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Being frugal, conscious spenders a great way to avoid debt and build wealth, but it isn’t always easy. Being frugal means having a good sense of the things you really need, getting the best price for them (while balancing real value), and not spending money on all those things you don’t need. A roof over your head, food to eat, and good toilet paper? Needs! Fidget spinners and luxury cars? You should probably pass.
While my husband and I are good savers, we aren’t always the most frugal family out there. So, to help us get some new ideas, I reached out to some top money-saving personal finance bloggers to hear their top ways to flex their frugal muscles.
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How to be frugal, while not being cheap
When I reached out to my blogging peers, I asked them a simple question. Is there something you do to save money that you feel like most families aren’t willing to do or don’t think to do? Here are their answers!
Buying clothes at thrift shops
We buy almost all of our clothes from thrift shops. Ms. Blue Ribbon gets nearly new brand name jeans for pennies on the dollar. I regret not tracking how much we save. Though the savings add up fast when a kids shirt is about $2.50 at the thrift store and $15+ at your department store.
– Budget on a Stick
I’ve never bought clothes at a thrift shop, but I’m willing to bet Budget on a Stick has saved hundreds with this tip. I tend to go the route of only shopping clearance sales with discount gift cards to stack savings, and only buying things I need, but this is a next level savings method! With how quickly Fuss Fish goes through clothes, I may have to check it out!
Giving kids an allowance
We have started to give the kids an allowance which actually saves us money! Now they can pick what they want and we get to say ‘No’ guilt-free.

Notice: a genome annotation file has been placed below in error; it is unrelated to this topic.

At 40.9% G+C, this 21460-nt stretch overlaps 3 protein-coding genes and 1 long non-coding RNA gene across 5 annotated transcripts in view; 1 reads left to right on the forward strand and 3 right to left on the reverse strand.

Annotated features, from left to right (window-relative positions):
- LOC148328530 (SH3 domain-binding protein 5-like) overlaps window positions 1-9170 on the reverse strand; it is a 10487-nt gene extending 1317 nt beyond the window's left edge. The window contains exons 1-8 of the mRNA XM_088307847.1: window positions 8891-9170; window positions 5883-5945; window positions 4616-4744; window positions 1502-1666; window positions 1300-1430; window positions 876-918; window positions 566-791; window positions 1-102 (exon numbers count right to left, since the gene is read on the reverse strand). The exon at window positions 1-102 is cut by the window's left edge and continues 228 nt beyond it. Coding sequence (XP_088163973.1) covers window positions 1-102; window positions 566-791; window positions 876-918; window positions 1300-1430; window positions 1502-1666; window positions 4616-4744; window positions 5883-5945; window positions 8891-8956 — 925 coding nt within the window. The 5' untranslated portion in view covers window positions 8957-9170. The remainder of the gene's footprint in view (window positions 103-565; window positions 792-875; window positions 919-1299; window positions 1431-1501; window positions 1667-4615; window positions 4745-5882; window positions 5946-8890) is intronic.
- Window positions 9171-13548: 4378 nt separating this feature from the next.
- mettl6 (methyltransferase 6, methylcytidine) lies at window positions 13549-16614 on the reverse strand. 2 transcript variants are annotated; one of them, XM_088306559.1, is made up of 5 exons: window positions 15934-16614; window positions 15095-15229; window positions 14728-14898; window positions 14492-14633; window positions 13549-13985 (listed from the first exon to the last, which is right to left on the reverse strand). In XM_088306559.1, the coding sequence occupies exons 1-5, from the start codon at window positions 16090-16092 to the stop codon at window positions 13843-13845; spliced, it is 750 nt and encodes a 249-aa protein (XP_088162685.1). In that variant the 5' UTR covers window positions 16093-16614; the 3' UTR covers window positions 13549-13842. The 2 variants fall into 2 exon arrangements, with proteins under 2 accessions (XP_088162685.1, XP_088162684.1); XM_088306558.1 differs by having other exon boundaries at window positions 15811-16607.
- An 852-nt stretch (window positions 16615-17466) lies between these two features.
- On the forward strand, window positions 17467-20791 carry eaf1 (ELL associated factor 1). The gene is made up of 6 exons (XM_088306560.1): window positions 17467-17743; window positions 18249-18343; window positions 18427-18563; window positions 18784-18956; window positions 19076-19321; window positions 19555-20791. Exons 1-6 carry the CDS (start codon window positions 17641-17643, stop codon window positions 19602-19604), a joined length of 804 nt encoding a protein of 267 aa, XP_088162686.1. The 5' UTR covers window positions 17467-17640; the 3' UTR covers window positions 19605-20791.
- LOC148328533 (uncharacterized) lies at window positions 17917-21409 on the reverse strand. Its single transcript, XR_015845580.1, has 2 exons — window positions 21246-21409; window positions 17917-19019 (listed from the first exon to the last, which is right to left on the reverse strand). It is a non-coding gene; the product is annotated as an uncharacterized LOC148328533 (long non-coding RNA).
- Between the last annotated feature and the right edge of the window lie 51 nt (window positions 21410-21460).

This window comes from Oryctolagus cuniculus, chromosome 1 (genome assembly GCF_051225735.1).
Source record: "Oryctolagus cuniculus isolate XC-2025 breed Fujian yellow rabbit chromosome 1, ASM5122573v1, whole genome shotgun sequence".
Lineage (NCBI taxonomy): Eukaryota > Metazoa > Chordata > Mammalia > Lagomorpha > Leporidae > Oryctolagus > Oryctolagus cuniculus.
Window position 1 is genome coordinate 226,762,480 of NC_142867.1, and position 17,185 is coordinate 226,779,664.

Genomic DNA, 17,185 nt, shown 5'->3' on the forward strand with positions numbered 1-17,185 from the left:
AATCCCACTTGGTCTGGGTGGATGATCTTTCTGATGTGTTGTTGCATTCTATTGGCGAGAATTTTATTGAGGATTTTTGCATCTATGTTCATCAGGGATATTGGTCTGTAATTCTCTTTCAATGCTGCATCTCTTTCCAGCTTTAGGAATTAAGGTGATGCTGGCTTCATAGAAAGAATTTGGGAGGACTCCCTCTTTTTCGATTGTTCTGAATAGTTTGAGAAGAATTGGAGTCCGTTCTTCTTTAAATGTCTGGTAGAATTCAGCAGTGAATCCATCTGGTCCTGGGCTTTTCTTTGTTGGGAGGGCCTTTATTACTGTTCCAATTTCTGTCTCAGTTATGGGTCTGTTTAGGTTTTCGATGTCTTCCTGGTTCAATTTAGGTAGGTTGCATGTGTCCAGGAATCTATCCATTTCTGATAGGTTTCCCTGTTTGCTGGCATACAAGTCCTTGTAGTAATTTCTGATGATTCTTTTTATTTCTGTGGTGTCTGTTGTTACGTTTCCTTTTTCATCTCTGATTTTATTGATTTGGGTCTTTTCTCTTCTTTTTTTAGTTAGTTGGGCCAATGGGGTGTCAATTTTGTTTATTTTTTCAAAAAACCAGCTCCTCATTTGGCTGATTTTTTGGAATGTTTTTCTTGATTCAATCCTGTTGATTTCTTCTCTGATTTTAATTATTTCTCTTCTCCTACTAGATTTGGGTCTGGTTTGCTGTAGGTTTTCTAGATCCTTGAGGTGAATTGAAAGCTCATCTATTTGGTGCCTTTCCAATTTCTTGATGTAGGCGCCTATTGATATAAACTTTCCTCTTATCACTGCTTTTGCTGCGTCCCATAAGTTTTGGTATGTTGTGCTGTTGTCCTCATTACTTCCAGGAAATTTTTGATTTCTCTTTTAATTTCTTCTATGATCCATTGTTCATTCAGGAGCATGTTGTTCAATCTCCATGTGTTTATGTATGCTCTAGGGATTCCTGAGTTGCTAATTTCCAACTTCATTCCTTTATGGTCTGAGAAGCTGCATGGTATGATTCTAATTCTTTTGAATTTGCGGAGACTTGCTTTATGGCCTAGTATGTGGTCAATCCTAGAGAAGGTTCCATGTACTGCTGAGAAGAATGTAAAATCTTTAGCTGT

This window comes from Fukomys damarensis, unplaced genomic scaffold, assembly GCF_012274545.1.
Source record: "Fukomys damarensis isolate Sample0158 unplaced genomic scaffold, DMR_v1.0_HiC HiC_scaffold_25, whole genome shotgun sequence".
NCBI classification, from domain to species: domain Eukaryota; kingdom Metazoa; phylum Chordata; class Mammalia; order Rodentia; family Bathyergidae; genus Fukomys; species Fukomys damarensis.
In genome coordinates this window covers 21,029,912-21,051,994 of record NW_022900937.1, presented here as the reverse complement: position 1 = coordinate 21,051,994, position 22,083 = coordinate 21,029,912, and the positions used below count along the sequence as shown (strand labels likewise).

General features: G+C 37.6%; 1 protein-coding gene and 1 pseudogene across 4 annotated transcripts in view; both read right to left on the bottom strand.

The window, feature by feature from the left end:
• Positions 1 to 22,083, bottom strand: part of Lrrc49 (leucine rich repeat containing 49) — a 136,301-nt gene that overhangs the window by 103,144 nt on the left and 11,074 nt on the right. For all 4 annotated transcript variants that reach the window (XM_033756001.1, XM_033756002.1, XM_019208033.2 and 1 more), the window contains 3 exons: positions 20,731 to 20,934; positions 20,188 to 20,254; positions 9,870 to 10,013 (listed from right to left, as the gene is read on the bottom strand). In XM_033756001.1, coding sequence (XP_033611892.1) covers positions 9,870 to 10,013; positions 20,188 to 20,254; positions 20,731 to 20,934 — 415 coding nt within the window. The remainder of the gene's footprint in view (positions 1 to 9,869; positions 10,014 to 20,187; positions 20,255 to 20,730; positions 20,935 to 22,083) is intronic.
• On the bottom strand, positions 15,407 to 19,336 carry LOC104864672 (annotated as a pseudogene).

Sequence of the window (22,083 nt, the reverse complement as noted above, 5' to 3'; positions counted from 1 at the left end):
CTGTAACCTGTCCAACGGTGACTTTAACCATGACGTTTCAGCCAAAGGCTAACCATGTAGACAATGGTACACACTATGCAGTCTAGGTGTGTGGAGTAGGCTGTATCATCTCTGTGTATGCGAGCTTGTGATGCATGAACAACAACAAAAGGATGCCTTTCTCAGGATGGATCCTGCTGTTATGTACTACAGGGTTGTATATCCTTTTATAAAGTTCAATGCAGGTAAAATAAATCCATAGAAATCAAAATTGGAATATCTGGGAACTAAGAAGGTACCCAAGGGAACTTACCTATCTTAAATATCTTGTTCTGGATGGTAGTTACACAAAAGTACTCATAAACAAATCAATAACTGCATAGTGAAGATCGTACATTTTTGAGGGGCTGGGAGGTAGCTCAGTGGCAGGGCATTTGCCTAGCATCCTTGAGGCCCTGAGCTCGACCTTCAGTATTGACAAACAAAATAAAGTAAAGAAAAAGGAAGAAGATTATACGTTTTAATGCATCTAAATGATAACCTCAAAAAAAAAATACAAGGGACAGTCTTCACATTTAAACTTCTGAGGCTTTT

Plus, it teaches them money-management skills (well the older one anyway :))
– Working Optional
I love, love, love this. It is so important to teach money management skills early (did you know many money habits are set by age 7!) and allowance gives parents a free pass from the “gimmes”. I can’t wait until Fuss Fish is old enough to have his first allowance!
If managing a cash allowance seems overwhelming or like a burden, be sure to check out FamZoo. It is my absolute favorite app for giving kids personal control over their allowance and budget in an increasingly digital age, while still giving parents the ability to have complete oversight via their smartphone.
Choosing simple over flashy
We eat the same 7 meals every week. Tuesday is always hamburgers for instance. Saves time making a grocery list (always the same), and also we don’t need to buy every ingredient every week – cha-ching.
– CY Innovations
Ah ha! There are other people in the world who would happily eat the same things over and over! As a picky eater and poor meal planner, I’ll have to float this idea by my husband. He wants to keep more variety in our meals so Fuss Fish doesn’t become a picky eater, but it often means we overspend on food.
For instance, our meal plans are currently dictated by Google docs. We have a saved file of easy, meatless meals that we try to incorporate once or twice a week, a few staple items, and then rotate different things in that are kept on our Recipes board on Pinterest. We keep the weekly plan on Google docs (when we remember) so we know what meats need to come out of the freezer when. Plus, Daddy Fish is a big user of Ibotta and the weekly Wegmans circular to make sure we are utilizing items that are on sale. When we keep up with it, it works great. But Chris’s method sounds way, way easier!
Taking the extra step to save
I’ve been rotating our internet provider and switching the account holder to keep promotional pricing. The 2 companies here (RCN and Comcast) use compatible modems, so I can have internet set up under the new provider or account in a day or two with my current equipment that I bought. This usually saves around $20-30 per month on service plus $10+ per month for using our own equipment, and right now we’re on a 155mb plan for $35 on RCN.
I know a lot of people will call and threaten to cancel to try to keep promo pricing, but for me, it’s a lot less of a hassle to just go thru with it and switch service to not deal with the run-around.
I hate dealing with cable companies and internet providers, which is probably why they keep taking so much of my money. Despite arguing on the phone with Verizon for over an hour after we cut our cable, I couldn’t get them to drop our internet connection to the current promotional price. I guess I should have just bit the bullet and switched providers!
Sometimes the secret to saving money and getting the best price is just being willing to give up a bit of convenience. No, it doesn’t make sense to drive all around town looking for the best price on gas, but it is worth it to click through Ebates for a small cash rebate before an online order or take 30 minutes to price shop recurring services like internet or car insurance.